NIGERIA has reportedly lost $10 billion (about N1.7 trillion) to fresh investments that could have come into the country if the Petroleum Industry Bill (PIB) that has been stuck in the National Assembly for nine years had been passed into law.
The chairman of Petroleum Technology Association of Nigeria, Mr. Bank Anthony Okoroafor, made the disclosure at a recent Offshore Technology Conference (OTC) in Houston, Texas, United States.
Recounting Nigeria’s losses to the non-passage of the PIB, which is designed to promote greater accountability, local content and investments in the petroleum sector, Okoroafor lamented that the country missed a huge opportunity by not passing the bill when oil price was high in the international market. Today, oil prices have reached a record low, thereby drastically reducing revenue accruals from the oil sector.
He argued that had the National Assembly passed the PIB when oil price was above $100 per barrel, a lot of companies would have sealed more than $10 billion investment deals in Nigeria. The delay in the passage of the bill, he said, portrays Nigeria as a nation with a confused system that has no discernible direction. The tardiness in our handling of the bill is a drawback to the oil sector. It is a disincentive to the investments that could have come into the sector if the implementation of its provisions had commenced.
It has, therefore, become imperative that the grey areas that are delaying the passage of the bill are resolved, so that it can be passed into law and the implementation of its provisions can commence in earnest. The losses that Nigeria has suffered over the non-passage of the bill should be a wakeup call to the National Assembly to put national interest above all other considerations. It is good that the bill has been re-submitted to the current National Assembly. Proper debate of its provisions should commence.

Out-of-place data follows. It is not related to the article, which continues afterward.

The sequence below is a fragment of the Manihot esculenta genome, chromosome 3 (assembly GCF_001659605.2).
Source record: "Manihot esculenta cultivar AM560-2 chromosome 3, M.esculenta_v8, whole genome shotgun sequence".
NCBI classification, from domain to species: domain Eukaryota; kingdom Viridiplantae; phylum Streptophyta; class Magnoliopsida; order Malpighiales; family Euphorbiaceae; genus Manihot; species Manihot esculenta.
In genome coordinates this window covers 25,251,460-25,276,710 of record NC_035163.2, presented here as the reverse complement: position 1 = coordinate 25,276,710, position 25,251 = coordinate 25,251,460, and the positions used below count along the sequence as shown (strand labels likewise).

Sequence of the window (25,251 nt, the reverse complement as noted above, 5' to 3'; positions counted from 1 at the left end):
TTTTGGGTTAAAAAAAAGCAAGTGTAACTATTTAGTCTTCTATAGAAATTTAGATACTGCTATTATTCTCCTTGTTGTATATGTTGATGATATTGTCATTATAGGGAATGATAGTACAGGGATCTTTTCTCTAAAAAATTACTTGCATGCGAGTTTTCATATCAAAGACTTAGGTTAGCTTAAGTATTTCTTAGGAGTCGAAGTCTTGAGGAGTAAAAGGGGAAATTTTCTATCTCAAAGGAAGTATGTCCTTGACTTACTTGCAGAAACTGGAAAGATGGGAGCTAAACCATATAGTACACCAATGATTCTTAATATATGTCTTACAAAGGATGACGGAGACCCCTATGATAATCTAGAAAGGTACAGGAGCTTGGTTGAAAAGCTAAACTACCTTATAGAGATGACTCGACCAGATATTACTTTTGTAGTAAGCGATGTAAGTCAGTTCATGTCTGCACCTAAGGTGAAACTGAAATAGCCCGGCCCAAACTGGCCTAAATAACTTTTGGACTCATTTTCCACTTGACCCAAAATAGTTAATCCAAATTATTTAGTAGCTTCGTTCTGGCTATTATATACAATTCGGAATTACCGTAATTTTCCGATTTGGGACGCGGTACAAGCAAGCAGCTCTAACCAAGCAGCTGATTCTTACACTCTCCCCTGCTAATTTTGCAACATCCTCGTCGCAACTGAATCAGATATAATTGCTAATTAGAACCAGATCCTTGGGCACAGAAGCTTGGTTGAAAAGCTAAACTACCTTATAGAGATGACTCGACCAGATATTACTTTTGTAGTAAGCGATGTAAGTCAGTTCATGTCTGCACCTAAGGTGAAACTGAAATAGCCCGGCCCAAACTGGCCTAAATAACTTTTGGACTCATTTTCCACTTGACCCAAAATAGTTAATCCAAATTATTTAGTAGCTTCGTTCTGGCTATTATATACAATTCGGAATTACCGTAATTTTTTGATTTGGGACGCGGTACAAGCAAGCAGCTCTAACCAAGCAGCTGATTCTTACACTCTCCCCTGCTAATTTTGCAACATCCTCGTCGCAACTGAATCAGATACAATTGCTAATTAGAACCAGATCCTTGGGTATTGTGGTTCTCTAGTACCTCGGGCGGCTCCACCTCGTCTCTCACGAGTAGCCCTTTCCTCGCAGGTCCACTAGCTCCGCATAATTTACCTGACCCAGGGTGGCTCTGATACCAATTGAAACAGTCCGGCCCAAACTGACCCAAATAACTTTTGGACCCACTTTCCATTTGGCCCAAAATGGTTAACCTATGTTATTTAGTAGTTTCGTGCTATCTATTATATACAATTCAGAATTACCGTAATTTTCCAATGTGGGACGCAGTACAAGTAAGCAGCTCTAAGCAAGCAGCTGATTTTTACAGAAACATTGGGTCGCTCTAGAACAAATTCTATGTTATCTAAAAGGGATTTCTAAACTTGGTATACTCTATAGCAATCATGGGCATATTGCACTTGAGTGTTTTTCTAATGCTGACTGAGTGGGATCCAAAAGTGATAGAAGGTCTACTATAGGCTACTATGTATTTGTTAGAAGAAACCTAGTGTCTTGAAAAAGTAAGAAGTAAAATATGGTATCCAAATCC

Vice President, Prof. Yemi Osinbajo, had last year assured Nigerians that the Federal Government would re-submit the bill to parliament before the end of the First Quarter of this year as part of its efforts to restructure the oil and gas sector.
In addition to the $10bn loss in fresh deals, statistics show that Nigeria is already losing over $15bn annually to the non-passage of the proposed law.
According to the Group Managing Director of the Nigerian National Petroleum Corporation (NNPC) and Minister of State for Petroleum Resources, Dr. Ibe Kachikwu, Nigeria lost $125bn between 2009 and 2014 as a result of the delay in passing the bill.
We believe that this is the time for our legislators to take a fresh look at this bill, set aside party and regional differences and pass it into law. The passage of the bill will aid the reform of the oil and gas sector. Its many benefits should not be sacrificed at the altar of personal or regional interests.
The executive bill, as represented to the National Assembly, is broken up into critical aspects for a faster passage. Section 1 of the bill provides for enhanced exploration and exploitation of petroleum resources in Nigeria for the benefit of Nigerians. It also calls for local content, which includes giving priority to qualified local companies in the award of contracts in the oil and gas sector.
However, one of the contentious provisions of the bill which has stalled the debate on it is the provision for the remission of 10 percent profit of oil producing companies to the oil producing communities through the Petroleum Host Communities Fund. Besides, the PIB provides that a petroleum prospecting licence and mining lease may only be granted to a firm incorporated in Nigeria under the Companies and Allied Matters Act (CAMA). This provision is a deliberate effort to give qualified Nigerians some leverage in the sector. We unreservedly support this provision as it will boost the economy.
We are also in support of Section 287 of the bill, which stipulates guidelines and regulations that the Minister of Petroleum may make in consultation with the Inspectorate Division of NNPC in prescribing defined targets for indigenous petroleum reserves and production personnel content. Again, this aspect of the bill will, when implemented, ensure a progressive update of the parameters for indigenous participation in line with international best practices in the oil sector.
Altogether, our lawmakers should close ranks and speed up the debate on the bill and its eventual passage. The current North/South dichotomy that has stalled its passage should end forthwith.
It is over three years now since the bill was debated in the Senate. The debate was then suspended indefinitely due to the intense disagreement along ethnic lines on it.
Nigeria’s huge losses to the delayed passage of this bill call for a sincere and patriotic revisit of the document. The National Assembly should strive to retain the beneficial aspects of the bill and swiftly pass it to aid the promised reform of the oil sector.